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Prompted by a call from Connecticut organizations, Democracy for America, a national organization headed by Jim Dean, is calling for the governor to replace Insurance Commissioner Katharine Wade when it comes to her regulatory oversight of the Anthem-Cigna merger.

In a statement, Dean said Gov. Dannel P. Malloy should replace Wade and “end the clear conflict of interest she has in the government’s due diligence process over the Anthem-Cigna merger.”

Wade, who last worked at Cigna in 2013 as vice president Public Policy, Government Affairs and U.S. Compliance, was nominated to the post by Malloy in March 2015 and approved by the General Assembly. Following her appointment, Republican lawmakers raised questions about her ability to oversee the merger. Wade requested a ruling from the State Ethics Citizen Advisory Commission, which found there was no conflict of interest in Wade overseeing the merger.

“It has been nearly two years since I was an employee at Cigna and I have no financial interest in the company,” Wade told lawmakers during her confirmation hearing last April. “I am prepared to recuse myself from any matter involving Cigna with which I had an active involvement. This merger is not a matter in which I was involved in any way.”

In a six-page letter the to Office of State Ethics back in September 2015, Wade said she shouldn’t have to recuse herself from the matter because Anthem is the applicant, and not Cigna. Wade also pointed out that the application will be evaluated by the department’s staff and an independent economist. Wade plans to appoint a hearing officer. The department is planning a public hearing on the proposal, unlike its decision not to hold one for the Aetna-Humana merger.

But Dean is weighing in following an article in the International Business Times last week that again raised questions about Wade’s relationship with the insurance industry. Wade’s husband still works as an attorney for Cigna, but according to information provided to the State Ethics Commission, neither own a vested share of the company.

“The Connecticut working families who will bear the costs of further insurance industry consolidation in the Constitution State deserve to know that their Governor and his administration is fighting for their interests, not investors who want to profit from less competition,” Dean said in a statement. “Anything less than an open, public, independent, and transparent process surrounding the Cigna-Aetna merger would legitimately call into question the ethics of our state government.”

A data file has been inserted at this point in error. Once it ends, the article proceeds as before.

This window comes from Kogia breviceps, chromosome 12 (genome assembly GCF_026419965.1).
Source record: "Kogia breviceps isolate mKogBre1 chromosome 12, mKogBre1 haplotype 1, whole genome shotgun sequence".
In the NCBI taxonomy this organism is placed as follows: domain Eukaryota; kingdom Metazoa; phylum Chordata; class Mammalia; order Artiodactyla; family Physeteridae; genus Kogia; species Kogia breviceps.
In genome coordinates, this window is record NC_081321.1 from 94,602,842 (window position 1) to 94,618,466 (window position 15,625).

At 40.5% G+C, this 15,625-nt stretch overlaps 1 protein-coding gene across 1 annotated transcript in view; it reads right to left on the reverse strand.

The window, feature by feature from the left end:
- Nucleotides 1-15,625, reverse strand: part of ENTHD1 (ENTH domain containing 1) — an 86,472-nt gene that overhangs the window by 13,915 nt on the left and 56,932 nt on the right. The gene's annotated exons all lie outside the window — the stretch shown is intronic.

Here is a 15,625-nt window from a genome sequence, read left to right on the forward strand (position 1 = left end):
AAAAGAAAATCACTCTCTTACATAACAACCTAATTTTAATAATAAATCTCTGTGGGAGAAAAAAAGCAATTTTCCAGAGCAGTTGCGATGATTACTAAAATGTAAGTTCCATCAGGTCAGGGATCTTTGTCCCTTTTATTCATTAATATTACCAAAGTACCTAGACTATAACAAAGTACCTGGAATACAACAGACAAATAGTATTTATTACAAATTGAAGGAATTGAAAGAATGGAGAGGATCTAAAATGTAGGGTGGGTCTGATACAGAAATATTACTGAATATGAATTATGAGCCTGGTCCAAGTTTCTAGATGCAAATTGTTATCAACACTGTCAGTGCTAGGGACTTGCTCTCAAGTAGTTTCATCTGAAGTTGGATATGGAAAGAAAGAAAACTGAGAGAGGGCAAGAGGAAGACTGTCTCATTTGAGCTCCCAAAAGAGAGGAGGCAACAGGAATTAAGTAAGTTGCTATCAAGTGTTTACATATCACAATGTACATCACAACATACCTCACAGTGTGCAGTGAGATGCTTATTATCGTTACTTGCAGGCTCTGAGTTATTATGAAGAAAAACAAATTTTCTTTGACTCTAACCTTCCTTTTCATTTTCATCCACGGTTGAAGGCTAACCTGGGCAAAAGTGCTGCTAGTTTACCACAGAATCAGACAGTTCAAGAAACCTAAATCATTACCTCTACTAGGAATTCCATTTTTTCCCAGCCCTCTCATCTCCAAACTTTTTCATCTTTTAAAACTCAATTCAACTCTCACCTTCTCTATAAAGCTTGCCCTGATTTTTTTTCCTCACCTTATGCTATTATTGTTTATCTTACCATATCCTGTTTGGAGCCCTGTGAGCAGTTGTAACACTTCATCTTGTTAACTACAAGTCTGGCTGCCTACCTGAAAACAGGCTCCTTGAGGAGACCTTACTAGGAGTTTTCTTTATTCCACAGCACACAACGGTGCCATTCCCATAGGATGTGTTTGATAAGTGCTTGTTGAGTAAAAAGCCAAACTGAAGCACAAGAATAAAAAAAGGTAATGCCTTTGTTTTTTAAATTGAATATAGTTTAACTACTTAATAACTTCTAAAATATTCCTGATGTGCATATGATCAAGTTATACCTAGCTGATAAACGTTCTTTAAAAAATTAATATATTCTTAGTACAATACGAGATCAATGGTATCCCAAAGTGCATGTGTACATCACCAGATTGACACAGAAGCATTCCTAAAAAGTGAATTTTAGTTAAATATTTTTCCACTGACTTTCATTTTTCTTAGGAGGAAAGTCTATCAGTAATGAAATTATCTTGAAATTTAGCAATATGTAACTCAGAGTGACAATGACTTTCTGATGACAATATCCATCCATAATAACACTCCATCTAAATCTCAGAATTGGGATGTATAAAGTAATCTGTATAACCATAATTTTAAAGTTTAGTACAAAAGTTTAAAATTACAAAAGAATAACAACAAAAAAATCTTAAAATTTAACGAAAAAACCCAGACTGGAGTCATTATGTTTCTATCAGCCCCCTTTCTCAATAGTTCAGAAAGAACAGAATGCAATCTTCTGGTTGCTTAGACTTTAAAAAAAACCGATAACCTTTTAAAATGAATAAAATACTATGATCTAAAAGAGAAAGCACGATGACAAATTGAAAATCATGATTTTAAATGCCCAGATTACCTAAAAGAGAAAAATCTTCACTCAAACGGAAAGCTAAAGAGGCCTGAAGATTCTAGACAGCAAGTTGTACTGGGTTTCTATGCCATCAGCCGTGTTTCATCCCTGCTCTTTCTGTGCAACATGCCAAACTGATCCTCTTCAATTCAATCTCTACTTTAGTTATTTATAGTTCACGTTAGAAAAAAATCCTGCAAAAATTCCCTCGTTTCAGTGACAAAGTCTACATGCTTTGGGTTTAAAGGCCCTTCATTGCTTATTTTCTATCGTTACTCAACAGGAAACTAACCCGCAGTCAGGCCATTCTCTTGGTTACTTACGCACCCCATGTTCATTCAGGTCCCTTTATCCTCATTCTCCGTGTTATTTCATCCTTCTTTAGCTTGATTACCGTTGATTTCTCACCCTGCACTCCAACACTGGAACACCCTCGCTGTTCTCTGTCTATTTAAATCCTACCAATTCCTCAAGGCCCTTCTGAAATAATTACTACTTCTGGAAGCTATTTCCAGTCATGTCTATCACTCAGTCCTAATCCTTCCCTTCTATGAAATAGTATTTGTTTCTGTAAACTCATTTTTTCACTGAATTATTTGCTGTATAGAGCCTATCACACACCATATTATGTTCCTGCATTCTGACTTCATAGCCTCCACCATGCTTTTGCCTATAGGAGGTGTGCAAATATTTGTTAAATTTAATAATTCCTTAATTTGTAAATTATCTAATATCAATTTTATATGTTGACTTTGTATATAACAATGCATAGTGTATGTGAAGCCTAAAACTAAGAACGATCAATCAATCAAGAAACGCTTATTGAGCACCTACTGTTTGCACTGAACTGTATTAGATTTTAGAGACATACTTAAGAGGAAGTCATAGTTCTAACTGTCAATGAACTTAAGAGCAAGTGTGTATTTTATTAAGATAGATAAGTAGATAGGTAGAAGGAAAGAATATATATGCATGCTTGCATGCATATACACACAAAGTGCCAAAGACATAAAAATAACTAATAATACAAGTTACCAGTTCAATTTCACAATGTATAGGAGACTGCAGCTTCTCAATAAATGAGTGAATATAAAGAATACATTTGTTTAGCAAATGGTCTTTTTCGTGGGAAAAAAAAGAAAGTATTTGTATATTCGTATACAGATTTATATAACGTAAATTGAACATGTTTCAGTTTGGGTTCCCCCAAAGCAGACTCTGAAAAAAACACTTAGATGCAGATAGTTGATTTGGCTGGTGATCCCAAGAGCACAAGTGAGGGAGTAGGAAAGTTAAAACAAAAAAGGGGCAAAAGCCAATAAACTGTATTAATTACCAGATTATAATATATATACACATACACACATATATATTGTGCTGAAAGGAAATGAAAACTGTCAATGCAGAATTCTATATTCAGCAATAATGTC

The Insurance Department and the governor’s office declined comment.

The Connecticut Citizens Action Group sent out an email to its members Thursday referencing the story in the International Business Times. They said if the allegations made in that story aren’t bad enough Wade decided not to hold any hearing on the Aetna-Humana merger.

“Her refusal to use any of her leverage to protect Connecticut jobs and consumers in this proposed deal, combined with her unethical behavior on the proposed Cigna deal, says to us that she is still working for the insurance companies in stacking the deck against the rest of us,” Tom Swan, executive director of CCAG, wrote.

The Connecticut State Medical Society sent a Freedom of Information request earlier this week to the Insurance Department requesting more information about the decision not to hold a hearing on the Aetna-Humana merger.

The Universal Healthcare Foundation of Connecticut said in light of the recent revelation that the Aetna-Humana merger was approved without a public hearing Malloy should start fresh and appoint someone without a conflict to oversee the Anthem-Cigna merger.

“Given her close connections to Cigna, Wade’s oversight of the merger review process does not bode well for Connecticut residents receiving the benefit of unbiased, fair and transparent oversight, specifically when it comes to the review of the Anthem-Cigna merger,” the foundation said in a press release.

Citing the International Business Times article, Frances Padilla, president of the Universal Healthcare Foundation of Connecticut, said, “These latest developments are a clarion call to Governor Malloy to guarantee the health and financial interests of Connecticut residents do not fall victim to the influence of the powerful and privileged insurance industry.”

Padilla and her organization called for Wade to resign.

“We cannot allow business as usual with this mega-merger, which will impact 64 percent of the private health insurance market in Connecticut,” Padilla said. “Connecticut residents must be protected.”